Sushi vs. Sashimi: What is the Difference Between Sushi and Sashimi?

When looking to eat traditional Japanese cuisine, it is important to know the difference between sushi and sashimi. The quick answer is dependant on the definitions of the two dishes. Essentially, sushi is any ingredient paired with vinegared rice, and does not necessarily require fish, raw or otherwise. Sashimi is sliced fish or sometimes meat, eaten without any other ingredient, except for soy sauce to taste.

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Nigiri vs. Sashimi: What is the difference between Nigiri and Sashimi?

Sushi vs. Sashimi: Definitions

To know whether you’re about to enjoy a dish of sushi or sashimi, you must recognize them for what they are.

What is Sushi?

“Sushi” will usually conjure the image of raw fish in rice, wrapped in seaweed and formed as a roll sliced into bite-sized chunks. This is not the only way sushi can be served, however. Sushi is any ingredient or combination of ingredients which is eaten together with rice prepared with vinegar. The vinegared rice is the only vital ingredient to define a dish as sushi.

Seaweed-wrapped rolls of this sushi rice served with any ingredient or combination of ingredient (commonly raw fish, but it can include vegetables, meat, and cooked fish) is a type of sushi. Its name depends on where the seaweed is in relation to the rice. If the seaweed is on the outside, it is hosomaki. If the rice is on the outside, it is maki. The roll can be sprinkled in other ingredients, such as sesame seeds.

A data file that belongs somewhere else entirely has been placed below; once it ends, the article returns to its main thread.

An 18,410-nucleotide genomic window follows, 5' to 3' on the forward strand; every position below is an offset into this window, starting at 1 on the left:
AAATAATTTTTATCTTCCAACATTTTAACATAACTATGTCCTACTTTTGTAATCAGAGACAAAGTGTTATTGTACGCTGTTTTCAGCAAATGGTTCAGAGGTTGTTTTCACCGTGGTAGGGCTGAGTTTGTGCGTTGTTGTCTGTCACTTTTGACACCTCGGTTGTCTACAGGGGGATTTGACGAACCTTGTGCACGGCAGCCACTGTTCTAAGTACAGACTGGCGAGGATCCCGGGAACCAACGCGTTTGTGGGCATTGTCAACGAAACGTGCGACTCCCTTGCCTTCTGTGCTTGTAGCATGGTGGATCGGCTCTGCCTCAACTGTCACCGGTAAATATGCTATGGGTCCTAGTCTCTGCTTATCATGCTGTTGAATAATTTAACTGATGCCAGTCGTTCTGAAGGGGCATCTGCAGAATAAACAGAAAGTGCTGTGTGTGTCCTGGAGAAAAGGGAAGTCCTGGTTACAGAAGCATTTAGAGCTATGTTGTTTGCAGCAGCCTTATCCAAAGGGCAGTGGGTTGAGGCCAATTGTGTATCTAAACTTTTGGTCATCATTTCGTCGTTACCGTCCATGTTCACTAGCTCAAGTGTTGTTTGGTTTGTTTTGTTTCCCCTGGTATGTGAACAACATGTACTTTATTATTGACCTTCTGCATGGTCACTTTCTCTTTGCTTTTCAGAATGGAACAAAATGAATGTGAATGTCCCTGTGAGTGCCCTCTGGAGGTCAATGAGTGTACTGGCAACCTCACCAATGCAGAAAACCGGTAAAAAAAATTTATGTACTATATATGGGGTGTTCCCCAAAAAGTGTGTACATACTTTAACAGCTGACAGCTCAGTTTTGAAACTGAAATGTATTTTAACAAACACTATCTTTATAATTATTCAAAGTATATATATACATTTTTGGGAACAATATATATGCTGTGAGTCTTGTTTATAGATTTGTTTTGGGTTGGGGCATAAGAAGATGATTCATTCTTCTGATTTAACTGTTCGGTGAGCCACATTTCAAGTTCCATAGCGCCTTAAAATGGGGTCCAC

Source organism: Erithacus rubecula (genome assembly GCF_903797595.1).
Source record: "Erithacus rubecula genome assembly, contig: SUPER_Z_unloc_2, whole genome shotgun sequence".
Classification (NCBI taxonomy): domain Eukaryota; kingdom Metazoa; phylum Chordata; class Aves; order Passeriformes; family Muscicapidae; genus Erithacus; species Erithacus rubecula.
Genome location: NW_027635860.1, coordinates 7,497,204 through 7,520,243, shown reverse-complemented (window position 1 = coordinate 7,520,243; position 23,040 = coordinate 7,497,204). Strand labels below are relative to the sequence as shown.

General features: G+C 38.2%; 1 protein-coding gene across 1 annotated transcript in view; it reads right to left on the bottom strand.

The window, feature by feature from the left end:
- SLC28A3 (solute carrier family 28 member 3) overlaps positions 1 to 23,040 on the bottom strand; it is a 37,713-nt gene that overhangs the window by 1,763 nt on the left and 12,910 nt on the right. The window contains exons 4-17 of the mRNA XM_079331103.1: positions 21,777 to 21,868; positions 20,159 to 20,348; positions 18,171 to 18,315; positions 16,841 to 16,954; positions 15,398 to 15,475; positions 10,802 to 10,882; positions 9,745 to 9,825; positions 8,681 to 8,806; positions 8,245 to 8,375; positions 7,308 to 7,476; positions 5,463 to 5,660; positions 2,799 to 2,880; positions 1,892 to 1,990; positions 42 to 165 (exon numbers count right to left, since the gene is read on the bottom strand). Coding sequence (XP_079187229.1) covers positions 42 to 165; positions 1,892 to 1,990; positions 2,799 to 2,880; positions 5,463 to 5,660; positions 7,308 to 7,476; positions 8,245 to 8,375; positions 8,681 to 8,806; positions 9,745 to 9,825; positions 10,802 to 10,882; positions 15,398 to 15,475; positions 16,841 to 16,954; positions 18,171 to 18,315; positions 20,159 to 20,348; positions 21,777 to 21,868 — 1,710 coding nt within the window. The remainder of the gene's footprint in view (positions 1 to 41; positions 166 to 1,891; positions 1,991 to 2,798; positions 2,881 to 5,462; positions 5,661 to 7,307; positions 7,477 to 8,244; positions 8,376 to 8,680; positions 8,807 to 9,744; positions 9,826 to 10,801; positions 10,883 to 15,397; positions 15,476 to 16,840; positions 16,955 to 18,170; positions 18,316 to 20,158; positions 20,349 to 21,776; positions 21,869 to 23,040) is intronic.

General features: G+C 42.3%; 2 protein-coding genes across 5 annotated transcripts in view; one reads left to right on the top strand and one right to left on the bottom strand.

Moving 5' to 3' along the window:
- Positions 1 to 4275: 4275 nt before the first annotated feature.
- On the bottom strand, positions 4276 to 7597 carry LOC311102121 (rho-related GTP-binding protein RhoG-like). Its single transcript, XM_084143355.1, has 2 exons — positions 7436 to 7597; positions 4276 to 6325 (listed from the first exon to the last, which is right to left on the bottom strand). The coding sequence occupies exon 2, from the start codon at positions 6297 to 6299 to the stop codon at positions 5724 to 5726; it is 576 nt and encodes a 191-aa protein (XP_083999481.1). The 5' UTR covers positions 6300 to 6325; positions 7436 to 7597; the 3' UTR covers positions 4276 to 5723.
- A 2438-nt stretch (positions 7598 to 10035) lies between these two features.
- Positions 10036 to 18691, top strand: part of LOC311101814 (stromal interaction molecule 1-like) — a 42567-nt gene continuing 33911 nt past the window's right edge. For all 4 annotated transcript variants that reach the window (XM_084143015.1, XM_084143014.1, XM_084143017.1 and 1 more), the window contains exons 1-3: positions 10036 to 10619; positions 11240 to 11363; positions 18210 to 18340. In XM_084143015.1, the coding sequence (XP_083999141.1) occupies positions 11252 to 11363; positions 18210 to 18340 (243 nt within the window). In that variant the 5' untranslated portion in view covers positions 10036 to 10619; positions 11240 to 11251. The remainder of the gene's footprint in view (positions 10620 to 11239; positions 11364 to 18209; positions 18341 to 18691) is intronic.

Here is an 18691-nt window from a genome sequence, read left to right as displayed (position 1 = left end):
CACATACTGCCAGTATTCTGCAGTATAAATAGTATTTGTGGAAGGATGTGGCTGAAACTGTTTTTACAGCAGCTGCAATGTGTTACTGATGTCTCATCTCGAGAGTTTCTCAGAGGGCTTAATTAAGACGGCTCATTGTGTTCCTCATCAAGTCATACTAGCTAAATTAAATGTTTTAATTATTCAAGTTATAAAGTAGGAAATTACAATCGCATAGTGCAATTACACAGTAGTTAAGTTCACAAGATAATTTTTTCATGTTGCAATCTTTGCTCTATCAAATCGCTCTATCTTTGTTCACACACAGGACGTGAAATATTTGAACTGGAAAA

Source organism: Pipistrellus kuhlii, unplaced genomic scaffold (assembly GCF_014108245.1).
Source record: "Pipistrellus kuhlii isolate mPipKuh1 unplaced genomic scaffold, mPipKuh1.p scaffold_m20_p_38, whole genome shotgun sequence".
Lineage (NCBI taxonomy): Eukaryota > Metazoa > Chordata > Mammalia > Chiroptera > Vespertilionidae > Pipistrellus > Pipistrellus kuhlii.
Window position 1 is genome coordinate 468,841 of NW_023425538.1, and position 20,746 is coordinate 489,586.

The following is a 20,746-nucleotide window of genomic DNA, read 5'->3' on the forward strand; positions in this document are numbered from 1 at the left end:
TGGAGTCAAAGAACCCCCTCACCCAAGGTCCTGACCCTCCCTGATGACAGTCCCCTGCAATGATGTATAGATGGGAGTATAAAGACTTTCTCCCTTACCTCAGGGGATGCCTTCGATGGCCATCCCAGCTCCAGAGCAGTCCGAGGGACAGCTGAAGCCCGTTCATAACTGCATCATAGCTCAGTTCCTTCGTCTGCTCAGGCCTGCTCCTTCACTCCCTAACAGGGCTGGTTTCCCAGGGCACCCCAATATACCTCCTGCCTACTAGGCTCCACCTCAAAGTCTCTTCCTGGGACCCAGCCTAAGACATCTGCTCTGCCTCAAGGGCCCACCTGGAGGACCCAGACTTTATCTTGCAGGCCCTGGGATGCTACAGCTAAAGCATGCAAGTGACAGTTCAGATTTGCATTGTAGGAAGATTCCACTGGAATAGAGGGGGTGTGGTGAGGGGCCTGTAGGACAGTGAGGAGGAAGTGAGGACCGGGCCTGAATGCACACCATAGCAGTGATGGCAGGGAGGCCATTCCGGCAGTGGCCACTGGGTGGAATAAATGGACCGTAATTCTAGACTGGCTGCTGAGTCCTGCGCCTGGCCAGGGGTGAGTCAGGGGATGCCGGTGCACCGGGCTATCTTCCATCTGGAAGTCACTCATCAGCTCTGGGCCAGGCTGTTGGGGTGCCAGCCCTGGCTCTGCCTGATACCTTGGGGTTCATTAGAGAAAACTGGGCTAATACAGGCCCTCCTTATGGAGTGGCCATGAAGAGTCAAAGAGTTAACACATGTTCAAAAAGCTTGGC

The other main type of sushi is nigiri. Nigiri is the most often mistaken for sashimi, and that is because it does include sashimi. Nigiri is sashimi on top of sushi rice, commonly held together with wasabi or a thin strip of seaweed.

What is Sashimi?

“Sashimi” is only the fish, though it can also be similarly-prepared meat. Meat is not often offered outside of Japan, however. It is most commonly raw fish, sliced thinly. As established, it is not paired with other ingredients, except soy sauce if desired. This prevents other ingredients from marring the flavor of the sashimi.

Sushi vs. Sashimi: Pros and Cons

Sushi Pros

  • Chopsticks are traditionally used for both sushi and sashimi, but if a diner is not accustomed to using chopsticks they may find them difficult. Although the culture of eating sushi and sashimi can be important, particularly in traditional sushi restaurants, in Europe and the USA it is often acceptable to use your fingers if chopsticks are difficult for you. It can be messy to eat sashimi in this way, as you will be handling the fish directly. With sushi, however, you can hold the piece by the seaweed or the rice. 
  • A wider flavor profile due to the combination of ingredients.
  • Vegetarian and vegan sushi can be found.
  • A wide range of options.

Sushi Cons

  • Sushi can include raw fish, which some diners may not find palatable.

Sashimi Pros

  • Raw fish is a good source of lean protein and has important vitamins.
  • The fish is eaten alone which allows the diner to experience the flavor without any interference of other ingredients.
  • A range of ingredients can be used in sashimi, meaning it can be easy for diners to find something they enjoy. It also means sashimi can be adventurous, and allow diners to explore new flavors.